National Heritage Area

The process is underway to designate southern and eastern Kentucky as the Kentucky Wildlands National Heritage Area. The Secretary of the Interior is undertaking The Kentucky Wildlands National Heritage Area Feasibility Study to determine whether the region meets the requirements to become Kentucky’s first National Heritage Area. Congressman Hal Rogers and Senate Majority Leader Mitch McConnell filed companion bills in the House and Senate to begin the federal process in December 2019.

National Heritage Areas are designated by Congress as places where natural, cultural and historic resources combine to form cohesive, nationally important landscapes. Unlike national parks, National Heritage Areas are large lived-in landscapes. Consequently, National Heritage Area entities collaborate with communities to determine how to make heritage relevant to local interests and needs. Since 1984, 55 National Heritage Area designations have been made across the United States.

As a National Heritage Area, The Kentucky Wildlands would receive technical assistance and federal funding through a partnership with the National Park Service. The National Park Service is a partner and advisor, leaving decision-making authority in the hands of local people and organizations. The National Park Service does not assume ownership of land inside heritage areas or impose land use controls.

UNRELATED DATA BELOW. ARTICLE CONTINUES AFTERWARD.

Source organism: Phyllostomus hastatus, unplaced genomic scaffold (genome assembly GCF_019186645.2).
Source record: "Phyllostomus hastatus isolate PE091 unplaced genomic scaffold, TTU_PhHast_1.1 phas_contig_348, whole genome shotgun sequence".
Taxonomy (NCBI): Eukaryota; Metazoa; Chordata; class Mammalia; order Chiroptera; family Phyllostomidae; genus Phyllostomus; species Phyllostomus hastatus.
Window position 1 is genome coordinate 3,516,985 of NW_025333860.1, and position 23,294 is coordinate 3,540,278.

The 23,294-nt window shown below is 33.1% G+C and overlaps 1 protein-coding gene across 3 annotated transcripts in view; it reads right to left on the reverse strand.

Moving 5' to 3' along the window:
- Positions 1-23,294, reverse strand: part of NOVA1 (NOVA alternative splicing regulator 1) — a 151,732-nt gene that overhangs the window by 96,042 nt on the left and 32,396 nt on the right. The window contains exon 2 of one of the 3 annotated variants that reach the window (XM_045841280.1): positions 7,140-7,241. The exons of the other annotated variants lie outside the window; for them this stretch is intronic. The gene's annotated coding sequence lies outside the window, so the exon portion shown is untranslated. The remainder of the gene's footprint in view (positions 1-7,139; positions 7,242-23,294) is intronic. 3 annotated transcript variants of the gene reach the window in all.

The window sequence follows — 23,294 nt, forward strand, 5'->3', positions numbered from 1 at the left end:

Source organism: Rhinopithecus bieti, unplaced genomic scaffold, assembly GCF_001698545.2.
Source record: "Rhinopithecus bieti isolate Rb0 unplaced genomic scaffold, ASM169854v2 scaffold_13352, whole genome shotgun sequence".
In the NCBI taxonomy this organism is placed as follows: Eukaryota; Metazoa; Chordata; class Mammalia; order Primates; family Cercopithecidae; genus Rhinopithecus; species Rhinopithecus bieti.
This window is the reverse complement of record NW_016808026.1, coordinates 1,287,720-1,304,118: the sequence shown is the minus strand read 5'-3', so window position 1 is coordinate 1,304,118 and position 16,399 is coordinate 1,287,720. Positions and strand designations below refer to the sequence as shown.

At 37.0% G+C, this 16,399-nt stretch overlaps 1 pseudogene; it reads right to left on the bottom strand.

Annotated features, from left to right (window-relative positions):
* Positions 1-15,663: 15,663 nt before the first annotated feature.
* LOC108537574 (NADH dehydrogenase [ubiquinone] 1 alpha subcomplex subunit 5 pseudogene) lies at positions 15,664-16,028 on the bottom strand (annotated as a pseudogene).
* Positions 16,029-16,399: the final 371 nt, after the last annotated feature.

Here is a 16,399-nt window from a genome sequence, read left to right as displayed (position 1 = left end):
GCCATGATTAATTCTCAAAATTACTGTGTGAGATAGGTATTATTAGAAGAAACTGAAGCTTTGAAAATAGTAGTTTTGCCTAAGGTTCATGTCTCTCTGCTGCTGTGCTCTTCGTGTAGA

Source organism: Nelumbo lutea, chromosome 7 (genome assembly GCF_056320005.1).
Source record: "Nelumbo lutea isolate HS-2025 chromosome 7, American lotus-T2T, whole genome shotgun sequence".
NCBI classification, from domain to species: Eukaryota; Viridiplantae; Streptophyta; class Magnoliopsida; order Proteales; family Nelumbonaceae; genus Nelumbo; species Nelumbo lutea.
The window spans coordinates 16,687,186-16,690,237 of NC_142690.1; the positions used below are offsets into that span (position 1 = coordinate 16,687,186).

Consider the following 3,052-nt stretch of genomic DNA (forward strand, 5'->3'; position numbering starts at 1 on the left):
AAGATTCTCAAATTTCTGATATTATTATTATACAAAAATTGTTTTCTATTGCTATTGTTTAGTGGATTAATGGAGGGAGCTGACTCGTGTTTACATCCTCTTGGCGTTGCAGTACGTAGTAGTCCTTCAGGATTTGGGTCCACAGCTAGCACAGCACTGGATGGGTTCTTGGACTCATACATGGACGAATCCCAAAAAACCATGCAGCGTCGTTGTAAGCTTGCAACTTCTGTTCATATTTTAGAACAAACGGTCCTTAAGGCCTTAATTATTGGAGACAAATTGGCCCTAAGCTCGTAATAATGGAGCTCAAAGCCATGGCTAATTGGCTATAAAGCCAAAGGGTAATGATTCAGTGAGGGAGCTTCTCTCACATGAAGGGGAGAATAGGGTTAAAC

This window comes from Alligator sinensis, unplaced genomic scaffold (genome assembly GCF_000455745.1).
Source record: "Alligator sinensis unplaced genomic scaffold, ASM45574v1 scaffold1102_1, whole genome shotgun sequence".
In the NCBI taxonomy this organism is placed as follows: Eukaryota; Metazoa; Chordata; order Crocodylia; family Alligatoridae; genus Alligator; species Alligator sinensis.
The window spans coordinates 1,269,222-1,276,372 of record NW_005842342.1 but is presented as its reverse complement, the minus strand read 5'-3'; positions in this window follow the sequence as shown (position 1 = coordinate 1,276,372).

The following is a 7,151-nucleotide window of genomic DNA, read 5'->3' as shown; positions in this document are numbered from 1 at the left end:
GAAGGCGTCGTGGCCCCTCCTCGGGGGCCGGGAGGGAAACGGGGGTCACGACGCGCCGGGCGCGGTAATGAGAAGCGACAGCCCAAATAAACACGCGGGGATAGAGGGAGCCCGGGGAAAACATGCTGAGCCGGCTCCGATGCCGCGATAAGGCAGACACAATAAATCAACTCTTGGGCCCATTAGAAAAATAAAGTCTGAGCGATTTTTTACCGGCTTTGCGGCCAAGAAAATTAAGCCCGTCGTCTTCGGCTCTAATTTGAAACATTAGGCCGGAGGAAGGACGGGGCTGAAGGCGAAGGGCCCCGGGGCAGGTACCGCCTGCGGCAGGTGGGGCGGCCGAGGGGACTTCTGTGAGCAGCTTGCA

The NPS provides this list of some of the long-term benefits of National Heritage Area activities:

  • Sustainable economic development — National Heritage Areas leverage federal funds (averaging $5.50 for every $1.00 of federal investment) to create jobs, generate revenue for local governments, and sustain local communities through revitalization and heritage tourism.
  • Healthy environment and people — Many National Heritage Areas improve water and air quality in their regions through restoration projects and encourage people to enjoy natural and cultural sites by providing new recreational opportunities. 
  • Improved quality of life — Through new or improved amenities, unique settings, and educational and volunteer opportunities, National Heritage Areas improve local quality of life.
  • Education and stewardship — National Heritage Areas connect communities to natural, historic and cultural sites through educational activities, which promote awareness and foster interest in and stewardship of heritage resources.
  • Community engagement and pride — By engaging community members in heritage conservation activities, National Heritage Areas strengthen sense of place and community pride.

Hidden Gems in the Kentucky Wildlands

Old Mulkey Meetinghouse State Historic Site

The Old Mulkey Meetinghouse is a log church erected in 1804, making it the oldest...

Historic Dils Cemetery & Gardens

Final resting place of famed Hatfield-McCoy Feud chieftain Randolph McCoy and family...

Gravesite of Nathan Goe, Grandson of Daniel Boone

Went for a drive today with Mark Reece from EKU. We went down to Bear Track turned...

Worth Adding to Your Kentucky Bucket List


Surrounded by the pristine Daniel Boone National Forest, Corbin lies at the foothills of the Appalachian Mountains and is home to Cumberland Falls State Park — deemed the Niagara of the South and site of the only known moonbow existing...